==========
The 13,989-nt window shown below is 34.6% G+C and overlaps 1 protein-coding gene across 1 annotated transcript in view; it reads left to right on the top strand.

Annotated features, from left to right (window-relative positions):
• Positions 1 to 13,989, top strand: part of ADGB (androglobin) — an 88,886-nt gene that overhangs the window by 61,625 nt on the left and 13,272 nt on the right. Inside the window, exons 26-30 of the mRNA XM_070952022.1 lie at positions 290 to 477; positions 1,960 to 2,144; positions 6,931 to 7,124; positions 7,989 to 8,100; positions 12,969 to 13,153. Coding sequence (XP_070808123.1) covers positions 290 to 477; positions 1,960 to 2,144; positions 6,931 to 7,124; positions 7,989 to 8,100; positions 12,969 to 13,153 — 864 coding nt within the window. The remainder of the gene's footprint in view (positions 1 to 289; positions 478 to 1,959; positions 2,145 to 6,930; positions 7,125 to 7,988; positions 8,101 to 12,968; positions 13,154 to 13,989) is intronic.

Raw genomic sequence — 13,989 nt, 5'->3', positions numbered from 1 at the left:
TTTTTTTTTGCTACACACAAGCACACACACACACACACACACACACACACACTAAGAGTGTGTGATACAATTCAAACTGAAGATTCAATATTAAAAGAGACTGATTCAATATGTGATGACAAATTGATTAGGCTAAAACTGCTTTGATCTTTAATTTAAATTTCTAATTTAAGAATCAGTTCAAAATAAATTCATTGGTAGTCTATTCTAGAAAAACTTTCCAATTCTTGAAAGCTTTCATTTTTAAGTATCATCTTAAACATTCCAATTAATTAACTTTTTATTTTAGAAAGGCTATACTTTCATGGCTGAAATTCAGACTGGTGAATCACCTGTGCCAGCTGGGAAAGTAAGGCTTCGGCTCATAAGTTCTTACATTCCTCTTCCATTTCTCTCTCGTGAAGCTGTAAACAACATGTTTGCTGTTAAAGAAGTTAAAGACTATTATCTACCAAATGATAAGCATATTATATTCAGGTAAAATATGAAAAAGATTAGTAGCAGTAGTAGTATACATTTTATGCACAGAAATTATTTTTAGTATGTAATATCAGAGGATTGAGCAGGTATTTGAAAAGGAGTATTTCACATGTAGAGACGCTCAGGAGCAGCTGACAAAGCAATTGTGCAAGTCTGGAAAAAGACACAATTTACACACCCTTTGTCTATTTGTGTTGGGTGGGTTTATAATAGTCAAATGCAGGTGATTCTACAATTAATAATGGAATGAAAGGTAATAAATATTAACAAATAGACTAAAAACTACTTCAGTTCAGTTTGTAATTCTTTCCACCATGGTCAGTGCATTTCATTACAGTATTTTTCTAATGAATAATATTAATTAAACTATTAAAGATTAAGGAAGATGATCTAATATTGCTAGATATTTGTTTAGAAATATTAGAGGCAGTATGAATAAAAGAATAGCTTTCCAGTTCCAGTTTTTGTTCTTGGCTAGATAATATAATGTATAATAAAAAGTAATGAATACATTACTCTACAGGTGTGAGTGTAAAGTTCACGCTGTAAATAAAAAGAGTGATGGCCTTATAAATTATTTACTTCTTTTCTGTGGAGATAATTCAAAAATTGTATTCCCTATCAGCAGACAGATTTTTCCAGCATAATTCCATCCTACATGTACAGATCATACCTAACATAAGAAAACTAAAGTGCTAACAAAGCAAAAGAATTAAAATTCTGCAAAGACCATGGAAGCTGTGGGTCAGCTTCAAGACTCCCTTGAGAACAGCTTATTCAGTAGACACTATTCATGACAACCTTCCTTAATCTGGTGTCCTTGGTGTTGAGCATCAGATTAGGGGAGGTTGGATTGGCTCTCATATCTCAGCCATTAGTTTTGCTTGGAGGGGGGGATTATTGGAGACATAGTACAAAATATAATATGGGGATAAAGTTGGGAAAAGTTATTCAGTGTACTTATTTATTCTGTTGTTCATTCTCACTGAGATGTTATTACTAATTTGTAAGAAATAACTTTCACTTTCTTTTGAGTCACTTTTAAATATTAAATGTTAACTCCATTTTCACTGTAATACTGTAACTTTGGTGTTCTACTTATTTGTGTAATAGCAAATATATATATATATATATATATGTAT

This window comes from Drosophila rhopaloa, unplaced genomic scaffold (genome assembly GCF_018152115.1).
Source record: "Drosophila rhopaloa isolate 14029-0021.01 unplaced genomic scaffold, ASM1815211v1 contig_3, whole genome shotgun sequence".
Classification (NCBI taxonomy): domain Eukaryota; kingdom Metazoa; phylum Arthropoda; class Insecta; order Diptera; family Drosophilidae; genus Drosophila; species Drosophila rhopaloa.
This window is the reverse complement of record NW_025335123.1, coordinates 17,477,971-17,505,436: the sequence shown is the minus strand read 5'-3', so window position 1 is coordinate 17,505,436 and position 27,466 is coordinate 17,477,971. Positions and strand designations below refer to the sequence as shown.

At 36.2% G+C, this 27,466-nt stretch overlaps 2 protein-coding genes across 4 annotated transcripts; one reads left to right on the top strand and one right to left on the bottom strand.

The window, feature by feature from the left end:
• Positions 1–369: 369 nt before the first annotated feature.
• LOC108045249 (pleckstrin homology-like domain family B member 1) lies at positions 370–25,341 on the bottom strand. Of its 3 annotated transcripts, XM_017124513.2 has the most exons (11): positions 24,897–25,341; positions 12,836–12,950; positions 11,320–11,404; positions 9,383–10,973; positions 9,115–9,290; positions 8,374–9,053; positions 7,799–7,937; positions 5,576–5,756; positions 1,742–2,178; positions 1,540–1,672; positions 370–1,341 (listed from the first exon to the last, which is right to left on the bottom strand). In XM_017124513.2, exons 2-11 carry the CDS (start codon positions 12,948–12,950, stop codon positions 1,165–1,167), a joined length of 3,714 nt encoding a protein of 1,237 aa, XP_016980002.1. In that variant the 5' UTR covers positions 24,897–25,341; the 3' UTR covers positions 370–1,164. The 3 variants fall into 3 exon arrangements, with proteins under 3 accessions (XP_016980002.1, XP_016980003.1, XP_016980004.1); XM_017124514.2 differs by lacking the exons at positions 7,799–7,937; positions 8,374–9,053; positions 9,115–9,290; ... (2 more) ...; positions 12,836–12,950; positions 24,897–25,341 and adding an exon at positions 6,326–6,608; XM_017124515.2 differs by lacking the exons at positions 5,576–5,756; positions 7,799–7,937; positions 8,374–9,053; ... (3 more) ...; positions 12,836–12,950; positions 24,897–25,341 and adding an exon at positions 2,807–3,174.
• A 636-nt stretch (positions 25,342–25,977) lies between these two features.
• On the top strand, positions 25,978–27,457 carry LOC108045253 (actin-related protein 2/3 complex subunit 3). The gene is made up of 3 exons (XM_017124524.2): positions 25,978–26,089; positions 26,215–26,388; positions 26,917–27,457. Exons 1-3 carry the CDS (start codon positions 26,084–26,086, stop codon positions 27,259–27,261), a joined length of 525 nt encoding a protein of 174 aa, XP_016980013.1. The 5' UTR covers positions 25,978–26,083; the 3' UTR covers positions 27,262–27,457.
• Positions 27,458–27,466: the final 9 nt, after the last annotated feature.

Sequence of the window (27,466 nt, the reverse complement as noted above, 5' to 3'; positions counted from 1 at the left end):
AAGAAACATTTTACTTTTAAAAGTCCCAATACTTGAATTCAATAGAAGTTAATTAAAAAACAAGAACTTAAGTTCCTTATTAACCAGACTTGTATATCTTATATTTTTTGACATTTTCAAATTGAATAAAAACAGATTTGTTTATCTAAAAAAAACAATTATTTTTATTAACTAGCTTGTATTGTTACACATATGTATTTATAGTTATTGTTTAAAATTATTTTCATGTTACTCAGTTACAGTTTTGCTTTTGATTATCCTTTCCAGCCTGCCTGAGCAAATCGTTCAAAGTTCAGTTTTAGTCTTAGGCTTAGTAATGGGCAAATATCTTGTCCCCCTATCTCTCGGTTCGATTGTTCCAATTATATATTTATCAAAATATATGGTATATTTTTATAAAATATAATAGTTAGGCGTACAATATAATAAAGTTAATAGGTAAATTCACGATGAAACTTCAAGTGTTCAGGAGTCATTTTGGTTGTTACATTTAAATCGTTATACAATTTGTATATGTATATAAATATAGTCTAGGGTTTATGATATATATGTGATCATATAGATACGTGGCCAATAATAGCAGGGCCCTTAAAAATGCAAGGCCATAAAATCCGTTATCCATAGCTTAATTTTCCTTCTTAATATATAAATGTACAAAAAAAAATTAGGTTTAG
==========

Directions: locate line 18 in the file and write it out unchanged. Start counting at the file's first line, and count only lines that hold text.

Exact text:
AAGAAACATTTTACTTTTAAAAGTCCCAATACTTGAATTCAATAGAAGTTAATTAAAAAACAAGAACTTAAGTTCCTTATTAACCAGACTTGTATATCTTATATTTTTTGACATTTTCAAATTGAATAAAAACAGATTTGTTTATCTAAAAAAAACAATTATTTTTATTAACTAGCTTGTATTGTTACACATATGTATTTATAGTTATTGTTTAAAATTATTTTCATGTTACTCAGTTACAGTTTTGCTTTTGATTATCCTTTCCAGCCTGCCTGAGCAAATCGTTCAAAGTTCAGTTTTAGTCTTAGGCTTAGTAATGGGCAAATATCTTGTCCCCCTATCTCTCGGTTCGATTGTTCCAATTATATATTTATCAAAATATATGGTATATTTTTATAAAATATAATAGTTAGGCGTACAATATAATAAAGTTAATAGGTAAATTCACGATGAAACTTCAAGTGTTCAGGAGTCATTTTGGTTGTTACATTTAAATCGTTATACAATTTGTATATGTATATAAATATAGTCTAGGGTTTATGATATATATGTGATCATATAGATACGTGGCCAATAATAGCAGGGCCCTTAAAAATGCAAGGCCATAAAATCCGTTATCCATAGCTTAATTTTCCTTCTTAATATATAAATGTACAAAAAAAAATTAGGTTTAG